We refer to the Global Sustainability Standards Board (GSSB)’s public consultation on the exposure draft of the revised GRI Biodiversity Standard, published on 5 December 2022.
Norges Bank Investment Management (NBIM) is the investment management division of the Norwegian Central Bank (Norges Bank) and is responsible for investing the Norwegian Government Pension Fund Global. We work to safeguard and build financial wealth for future generations. As a long-term, global investor, we consider our returns over time to be dependent on sustainable development in economic, environmental and social terms.
We recognise and support the GRI’s intention to continue working together with other standard setters to facilitate harmonisation and interoperability of sustainability reporting standards. We encourage the GRI to ensure interoperability with other frameworks and standards, such as the forthcoming recommendations of the Taskforce on Nature-related Financial Disclosures (TNFD), which is developing a risk management and disclosure framework across all realms of the natural world (land, freshwater, oceans and atmosphere). As part of this, the TNFD is working on a methodology to assist companies in identifying and prioritising the location of their most significant biodiversity impacts and dependencies. We view the TNFD’s forthcoming framework as helpful guidance for companies in assessing biodiversity-related risks and opportunities, and complementary to the GRI’s Biodiversity topic standard.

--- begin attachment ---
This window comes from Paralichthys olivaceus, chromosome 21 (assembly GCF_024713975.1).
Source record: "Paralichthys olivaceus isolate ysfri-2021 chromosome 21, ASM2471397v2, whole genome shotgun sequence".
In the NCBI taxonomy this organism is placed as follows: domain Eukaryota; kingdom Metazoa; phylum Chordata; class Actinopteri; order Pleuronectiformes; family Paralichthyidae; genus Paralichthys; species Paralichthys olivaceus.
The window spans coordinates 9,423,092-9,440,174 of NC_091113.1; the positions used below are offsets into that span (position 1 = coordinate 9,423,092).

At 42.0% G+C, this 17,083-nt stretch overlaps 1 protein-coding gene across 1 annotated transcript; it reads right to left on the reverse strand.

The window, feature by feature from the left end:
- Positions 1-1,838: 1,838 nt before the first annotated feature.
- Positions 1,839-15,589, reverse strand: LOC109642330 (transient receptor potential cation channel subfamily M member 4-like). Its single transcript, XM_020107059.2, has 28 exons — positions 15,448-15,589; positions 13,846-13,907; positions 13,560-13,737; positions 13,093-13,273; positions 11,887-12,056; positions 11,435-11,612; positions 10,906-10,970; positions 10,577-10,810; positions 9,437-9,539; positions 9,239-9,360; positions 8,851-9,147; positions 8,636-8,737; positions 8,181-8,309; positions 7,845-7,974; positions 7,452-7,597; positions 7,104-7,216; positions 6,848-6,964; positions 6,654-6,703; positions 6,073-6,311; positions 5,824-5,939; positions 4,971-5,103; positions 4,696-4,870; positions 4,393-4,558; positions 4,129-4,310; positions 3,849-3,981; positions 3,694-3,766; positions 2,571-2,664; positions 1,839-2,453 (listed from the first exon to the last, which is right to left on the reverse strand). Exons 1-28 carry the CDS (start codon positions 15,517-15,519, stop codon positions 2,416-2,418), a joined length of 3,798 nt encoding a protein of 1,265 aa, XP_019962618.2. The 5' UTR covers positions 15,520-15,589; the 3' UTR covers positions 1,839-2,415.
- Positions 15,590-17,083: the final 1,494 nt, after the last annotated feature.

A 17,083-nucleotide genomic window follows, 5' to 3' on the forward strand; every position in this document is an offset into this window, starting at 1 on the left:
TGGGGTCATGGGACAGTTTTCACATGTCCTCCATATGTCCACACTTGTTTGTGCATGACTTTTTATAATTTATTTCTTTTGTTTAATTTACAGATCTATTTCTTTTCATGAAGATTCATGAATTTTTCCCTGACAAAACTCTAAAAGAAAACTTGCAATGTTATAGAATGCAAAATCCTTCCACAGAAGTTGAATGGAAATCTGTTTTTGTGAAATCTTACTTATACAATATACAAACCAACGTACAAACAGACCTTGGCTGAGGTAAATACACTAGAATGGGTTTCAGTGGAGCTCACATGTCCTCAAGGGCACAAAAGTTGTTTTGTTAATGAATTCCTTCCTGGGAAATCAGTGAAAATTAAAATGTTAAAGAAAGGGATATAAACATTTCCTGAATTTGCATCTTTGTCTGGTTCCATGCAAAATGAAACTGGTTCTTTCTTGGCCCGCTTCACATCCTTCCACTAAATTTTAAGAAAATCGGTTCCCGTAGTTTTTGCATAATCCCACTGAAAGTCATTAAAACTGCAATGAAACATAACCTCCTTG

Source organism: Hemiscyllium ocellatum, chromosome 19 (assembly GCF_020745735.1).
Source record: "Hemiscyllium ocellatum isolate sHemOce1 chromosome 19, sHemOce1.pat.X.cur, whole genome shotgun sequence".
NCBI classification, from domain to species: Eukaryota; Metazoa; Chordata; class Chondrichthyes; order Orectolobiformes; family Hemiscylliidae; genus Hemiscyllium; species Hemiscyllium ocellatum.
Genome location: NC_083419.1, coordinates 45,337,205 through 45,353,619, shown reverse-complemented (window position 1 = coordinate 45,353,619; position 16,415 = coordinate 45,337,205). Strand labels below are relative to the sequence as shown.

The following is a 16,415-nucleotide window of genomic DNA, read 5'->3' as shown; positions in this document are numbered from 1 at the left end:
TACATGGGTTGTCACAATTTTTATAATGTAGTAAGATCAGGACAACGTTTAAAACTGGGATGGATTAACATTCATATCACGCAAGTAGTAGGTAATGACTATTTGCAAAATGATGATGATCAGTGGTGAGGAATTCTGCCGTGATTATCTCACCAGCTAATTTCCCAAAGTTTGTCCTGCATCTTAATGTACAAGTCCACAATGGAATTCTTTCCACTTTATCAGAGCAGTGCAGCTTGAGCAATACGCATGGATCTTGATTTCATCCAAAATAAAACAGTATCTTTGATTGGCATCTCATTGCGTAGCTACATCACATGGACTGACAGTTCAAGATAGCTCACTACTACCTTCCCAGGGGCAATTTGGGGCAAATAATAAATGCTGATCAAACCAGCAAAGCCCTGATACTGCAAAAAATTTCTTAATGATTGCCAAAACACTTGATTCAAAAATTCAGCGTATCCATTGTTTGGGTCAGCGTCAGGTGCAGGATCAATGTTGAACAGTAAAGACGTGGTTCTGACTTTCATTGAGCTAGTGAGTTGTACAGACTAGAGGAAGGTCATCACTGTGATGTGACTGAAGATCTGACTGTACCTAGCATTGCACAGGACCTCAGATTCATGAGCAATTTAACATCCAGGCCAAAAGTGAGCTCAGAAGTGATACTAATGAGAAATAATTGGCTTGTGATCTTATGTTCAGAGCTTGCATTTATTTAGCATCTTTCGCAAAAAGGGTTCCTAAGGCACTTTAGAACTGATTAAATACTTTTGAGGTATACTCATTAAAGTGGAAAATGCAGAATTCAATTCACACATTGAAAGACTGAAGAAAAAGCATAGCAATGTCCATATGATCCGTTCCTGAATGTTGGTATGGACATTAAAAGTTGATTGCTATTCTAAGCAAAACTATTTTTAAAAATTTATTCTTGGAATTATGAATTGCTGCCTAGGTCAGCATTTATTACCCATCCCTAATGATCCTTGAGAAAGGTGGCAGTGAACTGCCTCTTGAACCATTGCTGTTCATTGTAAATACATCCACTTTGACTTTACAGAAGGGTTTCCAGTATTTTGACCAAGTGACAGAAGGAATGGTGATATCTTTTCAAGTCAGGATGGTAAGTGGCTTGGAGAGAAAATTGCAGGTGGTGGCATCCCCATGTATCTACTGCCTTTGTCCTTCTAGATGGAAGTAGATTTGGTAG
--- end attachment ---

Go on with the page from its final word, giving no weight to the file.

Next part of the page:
We welcome the GRI’s intention to collaborate with the IFRS Foundation in creating an interconnected approach for sustainability disclosures, as outlined in the Memorandum of Understanding signed in March 2022. Interoperability among standards helps ensure comparability and consistency of disclosure across companies and reduce duplicative reporting requirements, in turn providing decision-useful information for investors and other stakeholders. It is also important to recognise that many companies will be reporting both on their dependencies (financial materiality) and their impacts. While our starting point as an investor in assessing companies’ sustainability information is financial materiality, we encourage companies to disclose the broader environmental and social consequences of business operations, and to use GRI standards in doing so. Such outcomes may themselves become financially material over time, especially for diversified investors with a long-term investment horizon like NBIM.
We welcome the revisions to the GRI Biodiversity Standard, notably the introduction of reporting on impacts in the supply chain, given this is where the most material biodiversity impacts and dependencies are often located. We do however note that collecting data from suppliers can be challenging, both due to complex supply chains and lack of direct control over business partners. We therefore support the intention to focus on the most important drivers of biodiversity loss, in line with IPBES guidance, and on priority locations, as it would be challenging for preparers to measure and report on every single driver and every single location. To help companies locate their interface with nature, the GRI could look to the LEAP approach (Locate, Evaluate, Assess, Prepare) under development by the TNFD. The LEAP approach will provide voluntary guidance intended to support companies in their nature-related risk and opportunity assessments and could help preparers in this prioritisation exercise.
Finally, we note that while the GRI defines impact as both positive and negative as per the Glossary definition, the Standard itself is focused on reporting of negative impacts. We would encourage the GRI to consider how the Standard can more fully take positive impacts and biodiversity gains into consideration.
We thank you for considering our perspective and remain at your disposal should you wish to discuss these matters further.
Carine Smith Ihenacho,
Chief Governance and Compliance Officer
Senior ESG Policy Adviser
Lead Investment Stewardship Manager